After his resignation, from his post as Commissioner of the Food and Drugs Administration in December 1969, Dr. Herbert L. Ley, Jr. In an interview to The New York Times, warned the public about the FDA’s inability to safeguard consumers. People were being misled, he believed “The thing that bugs me is that the people think the FDA is protecting them – it isn’t. What the FDA is doing and what the public thinks it’s doing are as different as night and day,” he said. The agency, in his opinion, did not have the motivation to protect consumers, faced budget shortfalls, and lacked support from the Department of Health, Education, and Welfare. Dr. Ley was critical of Congress, the Administration and the drug industry, stating that he had “constant, tremendous, sometimes unmerciful pressure” from the drug industry, and that the drug company lobbyists, combined with the politicians who worked on behalf of their patrons, could bring “tremendous pressure” to bear on him and his staff, to try preventing FDA restrictions on their drugs. Ley stated that the entire issue was about money, “pure and simple”. On December 15, 1999, interviewed for the oral history program of the FDA History Office, Dr. Ley shared that from the first controversy in his tenure as FDA Commissioner he had a “gut feeling” that his life expectancy at the FDA was probably limited. He said he had done everything by the book, both in the FDA and the Department of Health, Education, and Welfare, and he thinks that what the Administration was really wishing, was that he would stonewall the whole Academy report because it was goring too many pharmaceutical companies.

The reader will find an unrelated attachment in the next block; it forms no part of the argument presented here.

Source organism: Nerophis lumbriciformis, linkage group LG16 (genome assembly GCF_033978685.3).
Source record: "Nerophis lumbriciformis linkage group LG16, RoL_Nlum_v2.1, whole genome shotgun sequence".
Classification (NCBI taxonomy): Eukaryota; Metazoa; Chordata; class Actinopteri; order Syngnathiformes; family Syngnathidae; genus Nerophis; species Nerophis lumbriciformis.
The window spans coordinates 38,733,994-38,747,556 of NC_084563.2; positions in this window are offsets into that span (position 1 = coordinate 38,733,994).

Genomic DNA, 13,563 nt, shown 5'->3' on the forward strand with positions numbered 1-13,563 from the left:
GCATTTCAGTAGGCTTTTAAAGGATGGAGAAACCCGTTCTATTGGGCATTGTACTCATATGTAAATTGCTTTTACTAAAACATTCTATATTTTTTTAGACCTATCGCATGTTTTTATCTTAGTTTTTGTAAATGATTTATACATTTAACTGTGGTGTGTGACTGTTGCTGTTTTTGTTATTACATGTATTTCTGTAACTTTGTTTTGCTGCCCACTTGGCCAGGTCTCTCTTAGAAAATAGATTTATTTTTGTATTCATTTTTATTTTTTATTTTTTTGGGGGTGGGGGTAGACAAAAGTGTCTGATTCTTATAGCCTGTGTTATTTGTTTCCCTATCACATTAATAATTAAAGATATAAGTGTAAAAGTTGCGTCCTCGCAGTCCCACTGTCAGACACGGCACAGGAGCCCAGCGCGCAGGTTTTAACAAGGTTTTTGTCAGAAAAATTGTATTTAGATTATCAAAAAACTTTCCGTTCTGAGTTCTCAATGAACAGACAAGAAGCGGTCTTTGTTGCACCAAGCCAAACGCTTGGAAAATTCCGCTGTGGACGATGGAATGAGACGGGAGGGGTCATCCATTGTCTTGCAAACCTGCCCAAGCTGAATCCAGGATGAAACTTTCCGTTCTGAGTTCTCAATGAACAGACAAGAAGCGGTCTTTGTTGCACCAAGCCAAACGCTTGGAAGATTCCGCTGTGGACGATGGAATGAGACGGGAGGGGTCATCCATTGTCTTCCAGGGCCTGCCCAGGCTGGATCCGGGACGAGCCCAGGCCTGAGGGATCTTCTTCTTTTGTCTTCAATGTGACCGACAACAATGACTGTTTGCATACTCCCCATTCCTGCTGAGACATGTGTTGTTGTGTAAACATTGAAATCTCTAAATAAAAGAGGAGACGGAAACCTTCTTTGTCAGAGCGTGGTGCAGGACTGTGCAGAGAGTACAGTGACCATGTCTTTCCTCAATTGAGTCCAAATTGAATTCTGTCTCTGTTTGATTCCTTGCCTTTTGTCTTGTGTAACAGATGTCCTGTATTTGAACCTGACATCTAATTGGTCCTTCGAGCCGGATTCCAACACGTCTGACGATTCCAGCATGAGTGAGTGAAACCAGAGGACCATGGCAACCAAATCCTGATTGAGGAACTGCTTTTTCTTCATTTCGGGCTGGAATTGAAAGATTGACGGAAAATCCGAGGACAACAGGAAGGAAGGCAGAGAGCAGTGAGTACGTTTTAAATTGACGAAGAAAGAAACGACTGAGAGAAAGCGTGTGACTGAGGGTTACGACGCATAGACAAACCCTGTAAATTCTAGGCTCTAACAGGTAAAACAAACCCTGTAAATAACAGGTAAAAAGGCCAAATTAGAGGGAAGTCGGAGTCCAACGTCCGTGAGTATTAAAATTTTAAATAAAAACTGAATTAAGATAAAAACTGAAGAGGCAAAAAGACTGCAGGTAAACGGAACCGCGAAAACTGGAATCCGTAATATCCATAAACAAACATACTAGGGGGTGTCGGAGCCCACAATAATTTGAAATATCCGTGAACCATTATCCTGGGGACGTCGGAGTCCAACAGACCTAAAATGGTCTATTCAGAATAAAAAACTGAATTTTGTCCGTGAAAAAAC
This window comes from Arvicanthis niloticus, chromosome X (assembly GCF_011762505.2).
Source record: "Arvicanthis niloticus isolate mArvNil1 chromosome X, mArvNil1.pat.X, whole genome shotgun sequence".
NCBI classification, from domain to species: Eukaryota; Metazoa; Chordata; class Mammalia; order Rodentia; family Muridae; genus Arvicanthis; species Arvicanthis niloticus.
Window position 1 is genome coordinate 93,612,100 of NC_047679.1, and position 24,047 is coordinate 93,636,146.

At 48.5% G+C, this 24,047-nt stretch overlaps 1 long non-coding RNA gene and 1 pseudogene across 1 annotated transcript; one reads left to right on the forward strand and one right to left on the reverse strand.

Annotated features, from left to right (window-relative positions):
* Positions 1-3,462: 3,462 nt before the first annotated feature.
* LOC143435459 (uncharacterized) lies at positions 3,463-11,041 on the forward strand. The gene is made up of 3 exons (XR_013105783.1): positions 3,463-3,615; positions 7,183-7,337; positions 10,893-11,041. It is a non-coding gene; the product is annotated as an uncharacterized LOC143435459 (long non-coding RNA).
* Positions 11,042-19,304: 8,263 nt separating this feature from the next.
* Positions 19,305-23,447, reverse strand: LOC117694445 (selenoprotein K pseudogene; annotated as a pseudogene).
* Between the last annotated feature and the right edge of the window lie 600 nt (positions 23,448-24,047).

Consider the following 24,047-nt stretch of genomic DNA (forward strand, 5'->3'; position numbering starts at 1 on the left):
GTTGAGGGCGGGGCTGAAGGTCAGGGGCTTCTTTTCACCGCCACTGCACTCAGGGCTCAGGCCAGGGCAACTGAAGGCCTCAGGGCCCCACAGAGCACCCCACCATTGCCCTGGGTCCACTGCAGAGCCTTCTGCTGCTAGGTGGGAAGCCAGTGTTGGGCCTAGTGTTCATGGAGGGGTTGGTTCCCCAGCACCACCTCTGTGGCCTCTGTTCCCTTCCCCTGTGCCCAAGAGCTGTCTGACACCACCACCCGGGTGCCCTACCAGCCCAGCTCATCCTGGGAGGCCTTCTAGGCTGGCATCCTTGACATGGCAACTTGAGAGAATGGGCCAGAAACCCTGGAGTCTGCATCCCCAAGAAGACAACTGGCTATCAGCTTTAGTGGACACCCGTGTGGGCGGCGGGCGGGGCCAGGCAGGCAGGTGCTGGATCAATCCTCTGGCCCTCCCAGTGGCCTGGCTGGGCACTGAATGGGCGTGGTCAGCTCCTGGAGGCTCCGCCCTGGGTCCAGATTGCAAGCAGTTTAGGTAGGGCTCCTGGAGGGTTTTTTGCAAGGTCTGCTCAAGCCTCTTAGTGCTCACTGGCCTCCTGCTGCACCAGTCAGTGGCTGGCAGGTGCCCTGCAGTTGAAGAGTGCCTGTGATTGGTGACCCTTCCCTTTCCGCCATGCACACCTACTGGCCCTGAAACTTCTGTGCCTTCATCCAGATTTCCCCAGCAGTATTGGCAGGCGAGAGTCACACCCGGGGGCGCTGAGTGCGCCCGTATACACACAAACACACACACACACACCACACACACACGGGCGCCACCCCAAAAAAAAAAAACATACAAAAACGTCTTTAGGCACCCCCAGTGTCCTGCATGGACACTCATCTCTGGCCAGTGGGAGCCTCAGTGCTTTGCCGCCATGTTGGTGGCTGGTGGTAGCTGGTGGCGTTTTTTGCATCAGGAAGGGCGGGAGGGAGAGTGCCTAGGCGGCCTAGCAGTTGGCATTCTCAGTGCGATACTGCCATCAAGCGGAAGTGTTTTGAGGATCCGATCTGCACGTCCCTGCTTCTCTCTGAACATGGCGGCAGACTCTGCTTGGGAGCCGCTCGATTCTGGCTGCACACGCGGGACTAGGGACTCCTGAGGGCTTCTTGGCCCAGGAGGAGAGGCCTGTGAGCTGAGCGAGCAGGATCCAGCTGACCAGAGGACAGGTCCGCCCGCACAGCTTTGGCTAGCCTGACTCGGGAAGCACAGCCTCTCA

Viewing the pharmaceutical industry as FDA clients
In a 2005 interview, Dr. David Graham, associate director of the FDA’s Office of Drug Safety, stated that “FDA is inherently biased in favor of the pharmaceutical industry. It views industry as its client, whose interests it must represent and advance. It views its primary mission as approving as many drugs it can, regardless of whether the drugs are safe or needed”